A Life to Remember This amazingly detailed memoir spans three continents and nearly a century of the life of Balawant Joshi. In it he recalls a journey beginning in a small village in southern India and ending in the southern United States. The son of a poor but brilliant school teacher and linguist, Joshi relates his beginnings at school, moving through hard-fought successes to the completion of the highest levels of education at Cambridge. Throughout the journey and for all his life, a philosophy of peace, regard for his fellow man, and an attitude of determination regardless of the pitfalls of life shine through his modest writing. Joshi expands on his long career in experimenting with pl...
Reminiscent of Dr. Seuss and Hilary Knight, here is a clever read-aloud about a little girl who lives on a planet where everything is pink. Priscilla dreams of seeing the world in other colors and ends up teaching the Great Queen of Pink that diversity leads to true beauty. Priscilla's story is told in lyrical verse and young girls will enjoy reading her pink planet adventure aloud.
Here rendered into English for the first time, these chapters provide important insights into the worlds of palace women and court politics, while revealing much about the lives of upper-class women in general at the close of the third century."--BOOK JACKET.
Based on new archival research in many countries, this volume broadens the context of the U.S. intervention in Vietnam. Its primary focus is on relations between China and Vietnam in the mid-twentieth century; but the book also deals with China's relations with Cambodia, U.S. dealings with both China and Vietnam, French attitudes toward Vietnam and China, and Soviet views of Vietnam and China. Contributors from seven countries range from senior scholars and officials with decades of experience to young academics just finishing their dissertations. The general impact of this work is to internationalize the history of the Vietnam War, going well beyond the long-standing focus on the role of the United States.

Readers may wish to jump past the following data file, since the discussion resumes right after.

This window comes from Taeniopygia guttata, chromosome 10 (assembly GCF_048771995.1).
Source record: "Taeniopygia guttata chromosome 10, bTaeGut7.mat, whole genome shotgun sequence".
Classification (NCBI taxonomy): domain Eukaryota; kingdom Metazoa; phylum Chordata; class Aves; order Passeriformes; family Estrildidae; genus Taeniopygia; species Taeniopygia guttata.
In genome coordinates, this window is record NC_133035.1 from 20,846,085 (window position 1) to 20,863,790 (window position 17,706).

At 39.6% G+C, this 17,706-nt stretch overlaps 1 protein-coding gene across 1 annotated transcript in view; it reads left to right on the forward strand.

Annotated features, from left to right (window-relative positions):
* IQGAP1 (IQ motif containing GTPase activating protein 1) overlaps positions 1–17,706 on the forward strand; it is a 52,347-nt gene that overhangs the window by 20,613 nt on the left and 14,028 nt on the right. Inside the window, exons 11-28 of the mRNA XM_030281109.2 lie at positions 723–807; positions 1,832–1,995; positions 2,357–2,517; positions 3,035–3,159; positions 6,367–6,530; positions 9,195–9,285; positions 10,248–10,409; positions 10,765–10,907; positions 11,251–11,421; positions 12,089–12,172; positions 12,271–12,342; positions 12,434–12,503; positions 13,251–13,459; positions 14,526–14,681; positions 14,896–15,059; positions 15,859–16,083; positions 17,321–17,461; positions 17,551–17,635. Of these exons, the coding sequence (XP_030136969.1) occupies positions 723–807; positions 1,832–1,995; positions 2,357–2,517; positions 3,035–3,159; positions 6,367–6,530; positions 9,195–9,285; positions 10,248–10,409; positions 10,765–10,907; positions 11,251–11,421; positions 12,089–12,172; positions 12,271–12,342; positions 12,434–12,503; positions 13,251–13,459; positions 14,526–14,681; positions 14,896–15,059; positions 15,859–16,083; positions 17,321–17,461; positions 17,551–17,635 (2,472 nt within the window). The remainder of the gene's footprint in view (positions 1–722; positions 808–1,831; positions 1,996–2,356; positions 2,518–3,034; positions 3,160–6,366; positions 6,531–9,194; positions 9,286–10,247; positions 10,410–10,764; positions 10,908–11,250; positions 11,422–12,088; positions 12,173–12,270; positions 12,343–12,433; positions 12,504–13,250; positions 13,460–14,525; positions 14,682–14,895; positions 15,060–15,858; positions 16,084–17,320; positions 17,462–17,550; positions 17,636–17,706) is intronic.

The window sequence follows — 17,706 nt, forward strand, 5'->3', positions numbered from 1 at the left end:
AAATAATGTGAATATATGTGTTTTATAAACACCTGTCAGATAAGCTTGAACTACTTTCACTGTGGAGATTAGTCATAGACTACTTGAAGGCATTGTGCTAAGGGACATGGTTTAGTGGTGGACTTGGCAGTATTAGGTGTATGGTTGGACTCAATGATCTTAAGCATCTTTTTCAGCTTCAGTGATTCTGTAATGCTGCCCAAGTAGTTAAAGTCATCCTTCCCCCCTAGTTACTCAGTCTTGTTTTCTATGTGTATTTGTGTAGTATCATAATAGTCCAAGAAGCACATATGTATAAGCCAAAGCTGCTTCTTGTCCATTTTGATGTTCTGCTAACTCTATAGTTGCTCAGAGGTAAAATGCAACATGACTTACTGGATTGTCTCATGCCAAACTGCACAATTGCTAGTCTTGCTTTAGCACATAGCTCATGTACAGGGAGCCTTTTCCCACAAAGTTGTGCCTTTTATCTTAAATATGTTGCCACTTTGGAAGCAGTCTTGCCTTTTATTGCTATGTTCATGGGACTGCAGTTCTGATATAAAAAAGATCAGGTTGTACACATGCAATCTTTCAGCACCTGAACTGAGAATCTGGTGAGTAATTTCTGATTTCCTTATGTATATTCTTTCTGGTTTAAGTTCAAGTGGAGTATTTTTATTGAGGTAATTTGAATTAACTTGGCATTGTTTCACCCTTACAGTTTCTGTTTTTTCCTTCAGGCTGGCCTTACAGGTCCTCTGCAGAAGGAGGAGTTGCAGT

Los Angeles magazine is a regional magazine of national stature. Our combination of award-winning feature writing, investigative reporting, service journalism, and design covers the people, lifestyle, culture, entertainment, fashion, art and architecture, and news that define Southern California. Started in the spring of 1961, Los Angeles magazine has been addressing the needs and interests of our region for 48 years. The magazine continues to be the definitive resource for an affluent population that is intensely interested in a lifestyle that is uniquely Southern Californian.
Long before sound became an essential part of motion pictures, Westerns were an established genre. The men and women who brought to life cowboys, cowgirls, villains, sidekicks, distressed damsels and outraged townspeople often continued with their film careers, finding success and fame well into the sound era--always knowing that it was in silent Westerns that their careers began. More than a thousand of these once-silent Western players are featured in this fully indexed encyclopedic work. Each entry includes a detailed biography, covering both personal and professional milestones and a complete Western filmography. A foreword is supplied by Diana Serra Cary (formerly the child star "Baby Peggy"), who performed with many of the actors herein.
A noir classic about the era of the sideshow when freaks were the star attraction — respected and revered by other carnival members. Their stories are frankly and tenderly told by an author who lived and worked as a carny.